Spring is coming early in 3/4 of national parks, according to a new study. Awesome? Not so much. As flowers bloom earlier every year, it’s disrupting the link between the wildflowers and the arrival of birds, bees, and butterflies that feed on and pollinate the flowers. In Shenandoah, an earlier spring is giving invasive plants a head start, and they’re displacing native wildflowers, leading to costly management issues.
Before the 1960s almost everything about living openly as a lesbian, gay, bisexual, or transgender (LGBT) person was illegal. New York City laws against homosexual activities were particularly harsh. The Stonewall Uprising on June 28, 1969 is a milestone in the quest for LGBT civil rights and provided momentum for a movement.
Vine Creek Ranch at Death Valley National Park. Steady drought and record summer heat make Death Valley a land of extremes. Towering peaks are frosted with winter snow. Rare rainstorms bring vast fields of wildflowers. Lush oases harbor tiny fish and refuge for wildlife and humans. Despite its morbid name, a great diversity of life survives in Death Valley.
Located 2,600 miles southwest of Hawaii, the National Park of American Samoa is the most remote unit of the National Park System and the U.S. National Park south of the Equator. The Park spreads across three islands, 9,500 acres of tropical rainforest, and 4,000 acres of ocean, including coral reefs. While remote, the islands of American Samoa, true to the meaning of the word Samoa (Islands of Sacred Earth), are welcoming and offer beautiful landscapes and centuries of culture and history.
Secretary Jewell Statement on the Passing of Billy Frank, Jr.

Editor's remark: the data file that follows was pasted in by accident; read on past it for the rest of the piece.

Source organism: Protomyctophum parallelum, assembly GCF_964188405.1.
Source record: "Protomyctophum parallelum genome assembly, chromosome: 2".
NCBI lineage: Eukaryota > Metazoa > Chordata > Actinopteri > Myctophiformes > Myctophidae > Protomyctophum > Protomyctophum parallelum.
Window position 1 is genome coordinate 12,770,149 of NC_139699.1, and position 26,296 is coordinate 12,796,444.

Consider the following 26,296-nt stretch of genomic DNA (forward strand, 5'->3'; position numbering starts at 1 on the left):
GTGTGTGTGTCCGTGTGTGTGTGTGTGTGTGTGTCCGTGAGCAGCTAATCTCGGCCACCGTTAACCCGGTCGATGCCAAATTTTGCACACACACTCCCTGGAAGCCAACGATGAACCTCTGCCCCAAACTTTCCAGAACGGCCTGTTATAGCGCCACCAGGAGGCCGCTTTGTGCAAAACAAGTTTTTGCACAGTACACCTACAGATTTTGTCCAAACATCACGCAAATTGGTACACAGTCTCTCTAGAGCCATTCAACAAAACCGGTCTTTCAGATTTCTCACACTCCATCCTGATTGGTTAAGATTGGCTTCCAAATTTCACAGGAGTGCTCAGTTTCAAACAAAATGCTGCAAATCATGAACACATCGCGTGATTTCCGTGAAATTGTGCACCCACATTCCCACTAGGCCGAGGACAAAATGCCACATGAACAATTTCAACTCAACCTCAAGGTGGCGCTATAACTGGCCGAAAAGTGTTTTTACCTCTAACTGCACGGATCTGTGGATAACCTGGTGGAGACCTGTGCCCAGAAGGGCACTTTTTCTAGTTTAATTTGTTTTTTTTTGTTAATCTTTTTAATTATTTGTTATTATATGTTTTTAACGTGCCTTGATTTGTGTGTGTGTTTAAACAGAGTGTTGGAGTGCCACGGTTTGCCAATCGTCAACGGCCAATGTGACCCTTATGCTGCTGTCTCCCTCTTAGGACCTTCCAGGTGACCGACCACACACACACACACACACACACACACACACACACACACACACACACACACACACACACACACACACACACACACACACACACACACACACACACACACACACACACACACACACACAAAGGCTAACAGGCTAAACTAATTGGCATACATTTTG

Office of the Secretary
Last edited 4/26/2016
WASHINGTON, DC – Secretary of the Interior Sally Jewell today released the following statement on the passing of Billy Frank, Jr., a member of the Nisqually Indian Tribe and Chairman of the Northwest Indian Fisheries Commission:
“Indian Country and the nation lost a true giant as Chairman Billy Frank has walked on. His lasting legacy will be felt for generations in the hearts and minds of those he touched over an entire life dedicated to serving others. Two weeks ago, the entire room fell silent at a tribal summit held at the Suquamish reservation in Washington to listen as Billy spoke forcefully and passionately about the need to tackle the growing threat of climate change. Billy shared a great sense of urgency that we come together as one people to work toward practical solutions to address its impacts.
“To honor his life of service, let us redouble our efforts to do everything we can to uphold our trust and treaty responsibilities and to partner with tribes across the country on caring for our lands, waters and wildlife. On behalf of all Department of the Interior employees, we extend our deepest condolences to the Nisqually Indian Tribe, the Northwest Indian Fisheries Commission, and to Mr. Frank's family and friends during this difficult time.”